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PerkinElmer
PerkinElmer

The Scientist

» science policy and immunology

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image: Thanks for the Memories

Thanks for the Memories

By | February 1, 2015

B and T cells may be the memory masters of the immune system, but research reveals that other cells can be primed by pathogens, too.

1 Comment

image: Viral Virtuosos

Viral Virtuosos

By | February 1, 2015

New understanding of noncoding RNAs may solve a long-standing puzzle about how viruses orchestrate lifelong infections.  

3 Comments

image: Obama Enumerates Precision Medicine Initiative

Obama Enumerates Precision Medicine Initiative

By | January 30, 2015

The President requests $215 million to launch his push for personalized clinical care.

0 Comments

image: Obama Prioritizes Personalized Medicine

Obama Prioritizes Personalized Medicine

By | January 26, 2015

The President is launching a new initiative to help researchers and clinicians fully realize the dream of “precision medicine.”

2 Comments

image: Interferon Discoverer Dies

Interferon Discoverer Dies

By | January 26, 2015

Jean Lindemann, the virologist who helped figure out that interferons were responsible for anti-viral responses, has passed away at age 90.

0 Comments

image: Inflammation Overdrive

Inflammation Overdrive

By | January 15, 2015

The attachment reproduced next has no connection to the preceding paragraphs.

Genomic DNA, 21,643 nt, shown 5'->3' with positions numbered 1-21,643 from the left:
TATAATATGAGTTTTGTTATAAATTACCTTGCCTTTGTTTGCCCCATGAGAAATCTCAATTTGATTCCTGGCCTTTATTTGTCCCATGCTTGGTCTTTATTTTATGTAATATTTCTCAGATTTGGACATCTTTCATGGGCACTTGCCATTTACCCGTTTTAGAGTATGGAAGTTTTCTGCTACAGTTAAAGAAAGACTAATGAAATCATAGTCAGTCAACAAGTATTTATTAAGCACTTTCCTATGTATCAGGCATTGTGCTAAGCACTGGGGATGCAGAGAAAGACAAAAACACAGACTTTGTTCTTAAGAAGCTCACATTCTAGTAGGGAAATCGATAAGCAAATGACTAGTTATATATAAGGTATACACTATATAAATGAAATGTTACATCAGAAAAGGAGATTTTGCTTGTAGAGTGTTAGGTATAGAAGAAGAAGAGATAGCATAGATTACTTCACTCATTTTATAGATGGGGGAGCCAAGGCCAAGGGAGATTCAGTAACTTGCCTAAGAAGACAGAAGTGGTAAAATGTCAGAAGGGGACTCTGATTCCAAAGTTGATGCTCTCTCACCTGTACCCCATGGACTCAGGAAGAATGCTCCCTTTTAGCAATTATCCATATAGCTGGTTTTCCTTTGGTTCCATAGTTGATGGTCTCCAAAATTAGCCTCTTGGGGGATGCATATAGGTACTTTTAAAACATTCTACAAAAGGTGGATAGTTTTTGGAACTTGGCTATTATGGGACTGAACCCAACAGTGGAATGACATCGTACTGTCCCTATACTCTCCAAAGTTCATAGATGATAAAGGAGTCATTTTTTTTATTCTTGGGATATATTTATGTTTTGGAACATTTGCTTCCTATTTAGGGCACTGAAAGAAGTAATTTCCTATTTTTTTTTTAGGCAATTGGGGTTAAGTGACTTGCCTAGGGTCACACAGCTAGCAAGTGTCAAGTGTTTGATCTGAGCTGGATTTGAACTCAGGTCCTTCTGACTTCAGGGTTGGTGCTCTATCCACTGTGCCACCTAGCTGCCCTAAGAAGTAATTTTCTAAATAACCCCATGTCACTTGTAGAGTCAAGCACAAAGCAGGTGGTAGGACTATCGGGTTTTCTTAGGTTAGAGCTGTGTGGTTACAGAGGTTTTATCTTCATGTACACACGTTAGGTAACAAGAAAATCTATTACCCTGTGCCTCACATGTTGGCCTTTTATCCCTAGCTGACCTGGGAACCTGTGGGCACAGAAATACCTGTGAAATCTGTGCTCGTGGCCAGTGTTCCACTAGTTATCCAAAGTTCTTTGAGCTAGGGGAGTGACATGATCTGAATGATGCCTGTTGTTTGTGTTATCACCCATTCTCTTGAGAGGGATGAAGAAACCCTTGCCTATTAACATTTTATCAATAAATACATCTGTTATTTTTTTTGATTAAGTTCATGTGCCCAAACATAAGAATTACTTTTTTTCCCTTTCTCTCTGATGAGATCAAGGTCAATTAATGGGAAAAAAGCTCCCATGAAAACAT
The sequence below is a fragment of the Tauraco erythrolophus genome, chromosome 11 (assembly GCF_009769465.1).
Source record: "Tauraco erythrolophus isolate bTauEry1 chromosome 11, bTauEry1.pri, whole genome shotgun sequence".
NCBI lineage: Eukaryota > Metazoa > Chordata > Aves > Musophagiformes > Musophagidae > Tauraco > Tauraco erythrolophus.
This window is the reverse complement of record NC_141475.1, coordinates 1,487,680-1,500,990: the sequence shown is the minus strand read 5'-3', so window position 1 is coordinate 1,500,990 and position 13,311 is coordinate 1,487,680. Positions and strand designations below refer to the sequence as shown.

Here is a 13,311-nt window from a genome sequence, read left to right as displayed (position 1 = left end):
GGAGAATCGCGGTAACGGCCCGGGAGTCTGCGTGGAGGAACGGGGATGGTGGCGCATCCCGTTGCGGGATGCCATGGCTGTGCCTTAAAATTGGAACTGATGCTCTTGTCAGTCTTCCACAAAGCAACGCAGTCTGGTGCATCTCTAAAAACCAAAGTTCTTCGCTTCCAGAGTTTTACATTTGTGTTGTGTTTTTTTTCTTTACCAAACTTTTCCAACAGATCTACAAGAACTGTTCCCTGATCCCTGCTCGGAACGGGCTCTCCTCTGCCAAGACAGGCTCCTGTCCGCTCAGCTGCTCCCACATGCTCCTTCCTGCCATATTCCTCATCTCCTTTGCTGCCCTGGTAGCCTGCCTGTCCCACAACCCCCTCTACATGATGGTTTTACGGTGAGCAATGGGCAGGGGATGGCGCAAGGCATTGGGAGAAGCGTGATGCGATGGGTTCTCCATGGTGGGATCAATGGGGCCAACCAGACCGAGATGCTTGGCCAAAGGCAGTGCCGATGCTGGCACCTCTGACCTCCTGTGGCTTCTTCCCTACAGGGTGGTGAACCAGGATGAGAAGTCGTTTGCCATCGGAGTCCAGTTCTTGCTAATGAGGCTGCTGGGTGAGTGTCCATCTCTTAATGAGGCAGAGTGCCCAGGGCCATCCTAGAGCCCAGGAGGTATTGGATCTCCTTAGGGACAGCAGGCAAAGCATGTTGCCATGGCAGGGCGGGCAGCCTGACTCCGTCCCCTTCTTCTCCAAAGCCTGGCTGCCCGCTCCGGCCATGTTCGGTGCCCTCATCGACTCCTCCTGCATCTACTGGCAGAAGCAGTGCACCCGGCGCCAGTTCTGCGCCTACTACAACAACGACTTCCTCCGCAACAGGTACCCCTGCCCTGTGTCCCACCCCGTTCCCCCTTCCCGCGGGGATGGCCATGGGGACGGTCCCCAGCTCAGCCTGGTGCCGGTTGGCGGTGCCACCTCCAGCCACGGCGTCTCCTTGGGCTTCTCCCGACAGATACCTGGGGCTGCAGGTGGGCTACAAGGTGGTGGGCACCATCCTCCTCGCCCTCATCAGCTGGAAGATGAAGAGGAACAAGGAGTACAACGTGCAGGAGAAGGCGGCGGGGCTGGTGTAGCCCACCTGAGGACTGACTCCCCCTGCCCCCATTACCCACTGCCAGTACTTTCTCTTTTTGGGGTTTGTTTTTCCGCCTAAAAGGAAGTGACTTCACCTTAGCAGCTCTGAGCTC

Experimental vaccines that specifically boost T helper cells lead to immunopathology and death in mice.

2 Comments

image: Republicans Claim Support for Science

Republicans Claim Support for Science

By | January 15, 2015

But at least one science advocate isn’t buying it.

2 Comments

image: Trainee Raise

Trainee Raise

By | January 12, 2015

Grad students and postdoctoral fellows supported by US National Institutes of Health National Research Service Awards land a 2 percent stipend bump in 2015.

2 Comments

image: Fat to the Rescue

Fat to the Rescue

By | January 5, 2015

Adipocytes under the skin help fight infections by producing an antimicrobial agent.

2 Comments

image: A Movable Defense

A Movable Defense

By | January 1, 2015

In the evolutionary arms race between pathogens and hosts, genetic elements known as transposons are regularly recruited as assault weapons for cellular defense.

4 Comments

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